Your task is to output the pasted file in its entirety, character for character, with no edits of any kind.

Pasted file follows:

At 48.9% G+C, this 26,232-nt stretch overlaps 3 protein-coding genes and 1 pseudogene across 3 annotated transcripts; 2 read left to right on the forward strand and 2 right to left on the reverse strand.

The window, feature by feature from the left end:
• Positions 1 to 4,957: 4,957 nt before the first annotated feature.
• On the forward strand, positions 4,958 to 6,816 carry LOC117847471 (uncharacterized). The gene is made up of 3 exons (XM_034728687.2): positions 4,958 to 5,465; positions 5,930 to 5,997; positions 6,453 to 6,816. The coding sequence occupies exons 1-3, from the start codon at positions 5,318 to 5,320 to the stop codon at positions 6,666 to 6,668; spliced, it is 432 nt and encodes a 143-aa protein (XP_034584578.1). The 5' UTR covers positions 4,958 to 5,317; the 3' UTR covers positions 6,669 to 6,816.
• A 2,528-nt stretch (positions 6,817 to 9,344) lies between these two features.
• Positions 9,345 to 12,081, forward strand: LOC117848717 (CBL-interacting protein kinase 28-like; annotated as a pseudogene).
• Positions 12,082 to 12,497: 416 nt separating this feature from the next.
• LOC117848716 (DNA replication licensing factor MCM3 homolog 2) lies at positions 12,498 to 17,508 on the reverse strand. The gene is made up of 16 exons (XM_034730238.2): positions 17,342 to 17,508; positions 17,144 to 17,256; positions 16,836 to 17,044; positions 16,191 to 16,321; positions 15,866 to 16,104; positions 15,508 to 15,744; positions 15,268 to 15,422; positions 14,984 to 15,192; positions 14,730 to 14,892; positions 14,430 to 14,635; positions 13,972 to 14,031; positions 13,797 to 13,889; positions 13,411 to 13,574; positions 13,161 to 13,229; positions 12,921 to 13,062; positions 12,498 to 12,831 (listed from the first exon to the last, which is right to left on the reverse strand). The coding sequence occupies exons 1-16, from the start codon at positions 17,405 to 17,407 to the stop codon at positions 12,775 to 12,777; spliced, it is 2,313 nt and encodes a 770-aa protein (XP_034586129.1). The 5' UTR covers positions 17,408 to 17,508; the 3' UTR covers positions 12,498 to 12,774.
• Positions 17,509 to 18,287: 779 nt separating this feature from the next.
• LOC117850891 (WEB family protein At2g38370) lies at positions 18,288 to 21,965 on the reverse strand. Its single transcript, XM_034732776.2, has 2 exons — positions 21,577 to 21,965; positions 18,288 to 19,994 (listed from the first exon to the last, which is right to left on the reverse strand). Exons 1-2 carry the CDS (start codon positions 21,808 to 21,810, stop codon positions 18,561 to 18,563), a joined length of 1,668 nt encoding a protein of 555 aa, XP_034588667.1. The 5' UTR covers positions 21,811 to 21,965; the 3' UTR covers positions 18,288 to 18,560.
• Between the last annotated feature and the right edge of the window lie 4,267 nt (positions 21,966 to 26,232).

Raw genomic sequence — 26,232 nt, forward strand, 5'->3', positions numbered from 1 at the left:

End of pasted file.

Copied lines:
At 48.9% G+C, this 26,232-nt stretch overlaps 3 protein-coding genes and 1 pseudogene across 3 annotated transcripts; 2 read left to right on the forward strand and 2 right to left on the reverse strand.

The window, feature by feature from the left end:
• Positions 1 to 4,957: 4,957 nt before the first annotated feature.
• On the forward strand, positions 4,958 to 6,816 carry LOC117847471 (uncharacterized). The gene is made up of 3 exons (XM_034728687.2): positions 4,958 to 5,465; positions 5,930 to 5,997; positions 6,453 to 6,816. The coding sequence occupies exons 1-3, from the start codon at positions 5,318 to 5,320 to the stop codon at positions 6,666 to 6,668; spliced, it is 432 nt and encodes a 143-aa protein (XP_034584578.1). The 5' UTR covers positions 4,958 to 5,317; the 3' UTR covers positions 6,669 to 6,816.
• A 2,528-nt stretch (positions 6,817 to 9,344) lies between these two features.
• Positions 9,345 to 12,081, forward strand: LOC117848717 (CBL-interacting protein kinase 28-like; annotated as a pseudogene).
• Positions 12,082 to 12,497: 416 nt separating this feature from the next.
• LOC117848716 (DNA replication licensing factor MCM3 homolog 2) lies at positions 12,498 to 17,508 on the reverse strand. The gene is made up of 16 exons (XM_034730238.2): positions 17,342 to 17,508; positions 17,144 to 17,256; positions 16,836 to 17,044; positions 16,191 to 16,321; positions 15,866 to 16,104; positions 15,508 to 15,744; positions 15,268 to 15,422; positions 14,984 to 15,192; positions 14,730 to 14,892; positions 14,430 to 14,635; positions 13,972 to 14,031; positions 13,797 to 13,889; positions 13,411 to 13,574; positions 13,161 to 13,229; positions 12,921 to 13,062; positions 12,498 to 12,831 (listed from the first exon to the last, which is right to left on the reverse strand). The coding sequence occupies exons 1-16, from the start codon at positions 17,405 to 17,407 to the stop codon at positions 12,775 to 12,777; spliced, it is 2,313 nt and encodes a 770-aa protein (XP_034586129.1). The 5' UTR covers positions 17,408 to 17,508; the 3' UTR covers positions 12,498 to 12,774.
• Positions 17,509 to 18,287: 779 nt separating this feature from the next.
• LOC117850891 (WEB family protein At2g38370) lies at positions 18,288 to 21,965 on the reverse strand. Its single transcript, XM_034732776.2, has 2 exons — positions 21,577 to 21,965; positions 18,288 to 19,994 (listed from the first exon to the last, which is right to left on the reverse strand). Exons 1-2 carry the CDS (start codon positions 21,808 to 21,810, stop codon positions 18,561 to 18,563), a joined length of 1,668 nt encoding a protein of 555 aa, XP_034588667.1. The 5' UTR covers positions 21,811 to 21,965; the 3' UTR covers positions 18,288 to 18,560.
• Between the last annotated feature and the right edge of the window lie 4,267 nt (positions 21,966 to 26,232).

Raw genomic sequence — 26,232 nt, forward strand, 5'->3', positions numbered from 1 at the left: